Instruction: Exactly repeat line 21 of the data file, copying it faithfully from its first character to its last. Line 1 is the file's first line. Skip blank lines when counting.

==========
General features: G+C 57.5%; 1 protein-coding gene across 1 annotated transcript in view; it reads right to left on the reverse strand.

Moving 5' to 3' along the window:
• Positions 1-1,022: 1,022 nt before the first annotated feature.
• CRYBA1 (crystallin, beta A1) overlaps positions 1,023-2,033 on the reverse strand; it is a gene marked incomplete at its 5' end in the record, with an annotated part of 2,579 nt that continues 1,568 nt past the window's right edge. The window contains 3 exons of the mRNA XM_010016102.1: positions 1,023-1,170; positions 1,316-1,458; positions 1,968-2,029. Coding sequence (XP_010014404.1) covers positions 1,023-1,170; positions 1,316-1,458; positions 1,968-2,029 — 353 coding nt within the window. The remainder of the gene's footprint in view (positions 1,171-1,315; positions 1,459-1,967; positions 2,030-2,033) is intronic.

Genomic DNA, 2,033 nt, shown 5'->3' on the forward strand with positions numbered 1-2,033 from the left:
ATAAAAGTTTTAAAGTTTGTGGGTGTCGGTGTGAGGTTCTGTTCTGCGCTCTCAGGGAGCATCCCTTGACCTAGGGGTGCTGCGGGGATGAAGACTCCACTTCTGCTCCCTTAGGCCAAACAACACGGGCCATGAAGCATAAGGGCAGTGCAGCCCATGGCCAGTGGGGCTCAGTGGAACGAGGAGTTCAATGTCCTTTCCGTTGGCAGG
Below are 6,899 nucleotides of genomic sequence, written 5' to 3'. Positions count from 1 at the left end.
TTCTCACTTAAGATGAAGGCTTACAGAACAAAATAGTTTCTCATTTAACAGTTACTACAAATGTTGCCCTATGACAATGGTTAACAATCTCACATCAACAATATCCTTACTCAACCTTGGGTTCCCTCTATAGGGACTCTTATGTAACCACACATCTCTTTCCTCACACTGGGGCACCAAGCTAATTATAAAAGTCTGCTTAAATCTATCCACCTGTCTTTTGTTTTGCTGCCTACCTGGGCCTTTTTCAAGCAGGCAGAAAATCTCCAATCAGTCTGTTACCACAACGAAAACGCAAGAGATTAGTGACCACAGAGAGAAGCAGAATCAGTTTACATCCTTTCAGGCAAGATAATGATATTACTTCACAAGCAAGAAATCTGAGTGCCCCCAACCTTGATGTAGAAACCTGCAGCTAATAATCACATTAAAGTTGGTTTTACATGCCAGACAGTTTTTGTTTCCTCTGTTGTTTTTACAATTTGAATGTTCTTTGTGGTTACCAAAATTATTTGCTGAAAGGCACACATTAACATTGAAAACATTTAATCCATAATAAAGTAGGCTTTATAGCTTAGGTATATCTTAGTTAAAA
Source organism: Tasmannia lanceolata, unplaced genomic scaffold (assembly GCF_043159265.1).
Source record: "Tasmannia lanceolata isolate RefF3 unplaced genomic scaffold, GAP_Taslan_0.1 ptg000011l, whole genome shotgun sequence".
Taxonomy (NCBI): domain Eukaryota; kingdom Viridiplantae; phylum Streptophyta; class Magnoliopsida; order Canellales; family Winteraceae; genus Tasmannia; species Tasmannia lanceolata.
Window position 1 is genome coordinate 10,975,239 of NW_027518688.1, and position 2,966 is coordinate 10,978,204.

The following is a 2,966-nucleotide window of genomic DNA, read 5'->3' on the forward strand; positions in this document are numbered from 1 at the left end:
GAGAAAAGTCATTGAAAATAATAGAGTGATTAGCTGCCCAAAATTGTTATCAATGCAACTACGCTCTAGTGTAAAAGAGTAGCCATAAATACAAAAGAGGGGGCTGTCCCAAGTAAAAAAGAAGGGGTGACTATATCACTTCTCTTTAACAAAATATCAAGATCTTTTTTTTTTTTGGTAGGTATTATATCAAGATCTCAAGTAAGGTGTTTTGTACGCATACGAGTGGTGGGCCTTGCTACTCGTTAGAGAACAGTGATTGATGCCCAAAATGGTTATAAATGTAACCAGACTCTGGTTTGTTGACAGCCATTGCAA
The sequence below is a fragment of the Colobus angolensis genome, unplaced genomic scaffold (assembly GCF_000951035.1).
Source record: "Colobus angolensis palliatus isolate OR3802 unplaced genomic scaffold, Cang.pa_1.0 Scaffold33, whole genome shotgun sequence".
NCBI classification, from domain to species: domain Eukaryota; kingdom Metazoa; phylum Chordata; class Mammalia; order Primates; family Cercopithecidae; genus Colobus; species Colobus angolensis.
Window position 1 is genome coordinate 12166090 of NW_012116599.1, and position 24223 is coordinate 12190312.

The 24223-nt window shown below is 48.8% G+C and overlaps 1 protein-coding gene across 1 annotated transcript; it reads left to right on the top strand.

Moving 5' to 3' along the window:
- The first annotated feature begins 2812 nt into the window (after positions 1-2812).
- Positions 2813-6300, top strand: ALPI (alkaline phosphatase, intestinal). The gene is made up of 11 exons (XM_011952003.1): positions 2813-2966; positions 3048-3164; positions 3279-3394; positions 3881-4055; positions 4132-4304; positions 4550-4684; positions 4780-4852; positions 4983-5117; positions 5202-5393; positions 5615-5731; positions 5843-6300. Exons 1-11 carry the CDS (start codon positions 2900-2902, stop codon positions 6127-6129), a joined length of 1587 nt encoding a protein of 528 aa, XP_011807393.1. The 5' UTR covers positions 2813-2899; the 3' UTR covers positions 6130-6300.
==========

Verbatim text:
- The first annotated feature begins 2812 nt into the window (after positions 1-2812).